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MODERNMOVES Report Summary

Project ID: 324198
Funded under: FP7-IDEAS-ERC
Country: United Kingdom

Mid-Term Report Summary - MODERNMOVES (Modern Moves: Kinetic Transnationalism and Afro-Diasporic Rhythm Cultures)

Modern Moves has completed half its life as a project dedicated to the investigation of Afro-diasporic rhythm cultures and to answering a central question: why do people the world over, whether or not they profess to an African-derived racial or ethnic identity, turn to these forms of social dance and their related music, for leisure, pleasure and self-fashioning? What is the relationship of their transoceanic history and traumatic origins in slavery, uprooting, deracination and diaspora to their current transnational popularity? What does modernity look like when examined through the idea of Africa that haunts these dances? Our project stands out from other investigations dance and modernity in our emphases on the body in collective movement (the act of dancing in a space demarcated as a space for dancing); on the social, improvisational, demotic dimension of dancing (as opposed to choreography for stage); and the dialogue between the racialised histories of these dances and their post-racial circulation in the modern world.

Our work in these 2.5 years as a team has been to develop approaches and methodologies for this investigation that do not dilute these emphases. We have kept in the foreground the need to dance to write about dance, and the commitment to involve artists at every level of research and dissemination, without compromising academic rigour. In the process, we have become the default centre for the study of and dissemination of knowledge about afro-diasporic rhythm cultures—in London, certainly, but also uniquely within academia. Given the aims of the project, it is our major achievement that we have been able to connect with the artistic community worldwide— inviting them to speak at our events, commissioning performances from them, and partnering with festivals worldwide in a variety of ways, and that the social dancers of London, elsewhere in the UK, and even Paris and other European cities can be counted on as regular audience members for our events.

At the forefront of our achievements are our meticulously planned and delivered events (especially our signature ‘Moving Conversations’), which have brought some great names in Afro-diasporic music and dance to London and transformed the University as a non-hierarchical space that welcomes cultures of the body as well as the mind. At our events, KCL catering staff, technicians, and porters mingle with our guests and share in the conviction that knowledge—like movement— is to be shared by all. Through our events we break normative assumptions and Cartesian mind-body dichotomies that still hold back much academic research on dance, on modernity, and their inter-relationships.

The team shares an enthusiasm and indefatigability for the physical dimension of research, often carried out at times not ‘normal’ for academic work but certainly for the social life of dance, and for investigating the histories behind this creation of hierarchies and temporalities as much as exploding them. We also share a passion for linguistic diversity and communication between the privileged world of the university and the marginalised world of social dance. Through over 40 fieldtrips all over the world and over 30 events of public dissemination we have converted this passion into tangible results for a new community of thinking dancers and dancing thinkers. This community includes an international network of early career and senior scholars and industry partners who unreservedly give of their time, expertise, and passion to ensure the success of our research goals.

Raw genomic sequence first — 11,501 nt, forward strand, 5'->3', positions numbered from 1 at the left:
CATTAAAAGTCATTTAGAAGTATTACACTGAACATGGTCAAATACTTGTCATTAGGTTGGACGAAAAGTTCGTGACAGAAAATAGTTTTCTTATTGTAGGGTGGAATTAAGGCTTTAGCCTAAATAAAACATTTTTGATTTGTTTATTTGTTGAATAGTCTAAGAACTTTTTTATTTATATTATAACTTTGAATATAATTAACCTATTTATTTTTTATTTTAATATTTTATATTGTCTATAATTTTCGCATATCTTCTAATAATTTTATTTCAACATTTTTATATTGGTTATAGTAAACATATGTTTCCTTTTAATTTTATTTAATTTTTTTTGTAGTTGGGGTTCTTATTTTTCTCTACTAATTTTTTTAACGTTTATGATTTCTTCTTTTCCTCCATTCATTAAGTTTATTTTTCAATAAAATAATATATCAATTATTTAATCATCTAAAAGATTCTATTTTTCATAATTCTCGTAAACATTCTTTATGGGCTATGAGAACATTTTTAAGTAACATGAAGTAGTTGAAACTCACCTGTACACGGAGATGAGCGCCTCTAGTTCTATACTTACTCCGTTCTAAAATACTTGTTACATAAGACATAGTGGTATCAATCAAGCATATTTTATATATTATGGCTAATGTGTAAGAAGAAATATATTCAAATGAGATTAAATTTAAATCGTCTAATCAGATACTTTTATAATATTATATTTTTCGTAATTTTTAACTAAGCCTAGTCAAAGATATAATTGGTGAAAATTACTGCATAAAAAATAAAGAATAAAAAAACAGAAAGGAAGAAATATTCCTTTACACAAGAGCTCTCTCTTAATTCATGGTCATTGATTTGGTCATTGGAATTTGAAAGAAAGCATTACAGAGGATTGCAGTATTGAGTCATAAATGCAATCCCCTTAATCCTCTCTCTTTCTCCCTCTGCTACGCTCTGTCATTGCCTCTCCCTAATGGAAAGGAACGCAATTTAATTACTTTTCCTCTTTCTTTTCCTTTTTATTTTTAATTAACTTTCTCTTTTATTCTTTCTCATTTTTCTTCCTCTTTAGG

We are equally proud of our elegant and dynamic website, itself an act of knowledge exchange as it was produced, along with our logotype and posters, by DJ and graphic designer Wilfrid Vertueux. By updating it regularly and linking it to our facebook page, whose followers now approach 500, we ensure that our research results are continually disseminated to the wider public and that the project’s work remains ‘open access’ in an attractive and accessible way. Moreover, all academic articles that have emerged from the project are immediately uploaded to the website on publication as part of our commitment to open access. These articles, 16 in number so far, a completed book manuscript, and numerous presentations at conferences worldwide by the research team, attest to a high level of academic productivity which we have not sacrificed in the quest for a movement-led research practice on the politics of pleasure. Our biggest achievement then is our ability to blur productively the distinctions between work and play, and enjoyment and leisure, through a project that not just the research team but also numerous others from academia and industry feel they own and benefit from.

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United Kingdom
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